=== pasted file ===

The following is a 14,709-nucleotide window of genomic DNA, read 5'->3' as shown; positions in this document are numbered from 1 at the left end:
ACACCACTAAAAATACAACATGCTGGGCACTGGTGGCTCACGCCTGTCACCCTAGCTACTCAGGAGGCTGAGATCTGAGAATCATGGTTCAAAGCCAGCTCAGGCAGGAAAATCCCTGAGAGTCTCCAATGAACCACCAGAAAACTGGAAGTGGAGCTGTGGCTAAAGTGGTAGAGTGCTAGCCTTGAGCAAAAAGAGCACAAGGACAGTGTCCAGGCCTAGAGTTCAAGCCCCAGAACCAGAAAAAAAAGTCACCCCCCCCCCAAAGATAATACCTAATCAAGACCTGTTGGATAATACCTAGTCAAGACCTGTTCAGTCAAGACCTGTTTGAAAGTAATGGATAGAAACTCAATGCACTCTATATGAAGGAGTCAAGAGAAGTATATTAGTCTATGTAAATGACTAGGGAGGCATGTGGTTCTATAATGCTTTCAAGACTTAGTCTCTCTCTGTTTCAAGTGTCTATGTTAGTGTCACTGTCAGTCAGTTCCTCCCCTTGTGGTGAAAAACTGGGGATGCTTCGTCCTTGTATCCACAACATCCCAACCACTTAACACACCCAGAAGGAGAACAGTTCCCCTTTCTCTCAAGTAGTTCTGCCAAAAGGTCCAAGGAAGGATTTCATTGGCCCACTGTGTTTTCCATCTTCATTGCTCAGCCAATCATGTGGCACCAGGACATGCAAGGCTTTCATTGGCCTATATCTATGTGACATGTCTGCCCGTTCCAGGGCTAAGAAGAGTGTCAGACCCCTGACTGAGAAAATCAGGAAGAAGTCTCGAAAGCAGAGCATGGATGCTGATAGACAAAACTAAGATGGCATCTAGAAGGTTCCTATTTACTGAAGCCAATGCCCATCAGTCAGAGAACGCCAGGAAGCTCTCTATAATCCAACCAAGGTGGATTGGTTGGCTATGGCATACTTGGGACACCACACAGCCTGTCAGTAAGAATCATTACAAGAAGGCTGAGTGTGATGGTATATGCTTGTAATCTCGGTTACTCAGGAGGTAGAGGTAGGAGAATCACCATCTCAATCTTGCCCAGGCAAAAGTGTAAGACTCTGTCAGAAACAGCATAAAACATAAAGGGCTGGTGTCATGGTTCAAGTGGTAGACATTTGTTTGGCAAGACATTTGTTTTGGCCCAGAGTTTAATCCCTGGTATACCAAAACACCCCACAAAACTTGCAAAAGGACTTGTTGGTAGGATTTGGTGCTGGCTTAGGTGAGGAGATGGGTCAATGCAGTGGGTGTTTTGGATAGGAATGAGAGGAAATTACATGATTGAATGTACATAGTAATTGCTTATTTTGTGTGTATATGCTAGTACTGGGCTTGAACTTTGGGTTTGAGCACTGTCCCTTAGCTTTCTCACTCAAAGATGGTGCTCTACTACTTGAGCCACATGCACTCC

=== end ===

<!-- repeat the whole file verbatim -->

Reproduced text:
The following is a 14,709-nucleotide window of genomic DNA, read 5'->3' as shown; positions in this document are numbered from 1 at the left end:
ACACCACTAAAAATACAACATGCTGGGCACTGGTGGCTCACGCCTGTCACCCTAGCTACTCAGGAGGCTGAGATCTGAGAATCATGGTTCAAAGCCAGCTCAGGCAGGAAAATCCCTGAGAGTCTCCAATGAACCACCAGAAAACTGGAAGTGGAGCTGTGGCTAAAGTGGTAGAGTGCTAGCCTTGAGCAAAAAGAGCACAAGGACAGTGTCCAGGCCTAGAGTTCAAGCCCCAGAACCAGAAAAAAAAGTCACCCCCCCCCCAAAGATAATACCTAATCAAGACCTGTTGGATAATACCTAGTCAAGACCTGTTCAGTCAAGACCTGTTTGAAAGTAATGGATAGAAACTCAATGCACTCTATATGAAGGAGTCAAGAGAAGTATATTAGTCTATGTAAATGACTAGGGAGGCATGTGGTTCTATAATGCTTTCAAGACTTAGTCTCTCTCTGTTTCAAGTGTCTATGTTAGTGTCACTGTCAGTCAGTTCCTCCCCTTGTGGTGAAAAACTGGGGATGCTTCGTCCTTGTATCCACAACATCCCAACCACTTAACACACCCAGAAGGAGAACAGTTCCCCTTTCTCTCAAGTAGTTCTGCCAAAAGGTCCAAGGAAGGATTTCATTGGCCCACTGTGTTTTCCATCTTCATTGCTCAGCCAATCATGTGGCACCAGGACATGCAAGGCTTTCATTGGCCTATATCTATGTGACATGTCTGCCCGTTCCAGGGCTAAGAAGAGTGTCAGACCCCTGACTGAGAAAATCAGGAAGAAGTCTCGAAAGCAGAGCATGGATGCTGATAGACAAAACTAAGATGGCATCTAGAAGGTTCCTATTTACTGAAGCCAATGCCCATCAGTCAGAGAACGCCAGGAAGCTCTCTATAATCCAACCAAGGTGGATTGGTTGGCTATGGCATACTTGGGACACCACACAGCCTGTCAGTAAGAATCATTACAAGAAGGCTGAGTGTGATGGTATATGCTTGTAATCTCGGTTACTCAGGAGGTAGAGGTAGGAGAATCACCATCTCAATCTTGCCCAGGCAAAAGTGTAAGACTCTGTCAGAAACAGCATAAAACATAAAGGGCTGGTGTCATGGTTCAAGTGGTAGACATTTGTTTGGCAAGACATTTGTTTTGGCCCAGAGTTTAATCCCTGGTATACCAAAACACCCCACAAAACTTGCAAAAGGACTTGTTGGTAGGATTTGGTGCTGGCTTAGGTGAGGAGATGGGTCAATGCAGTGGGTGTTTTGGATAGGAATGAGAGGAAATTACATGATTGAATGTACATAGTAATTGCTTATTTTGTGTGTATATGCTAGTACTGGGCTTGAACTTTGGGTTTGAGCACTGTCCCTTAGCTTTCTCACTCAAAGATGGTGCTCTACTACTTGAGCCACATGCACTCC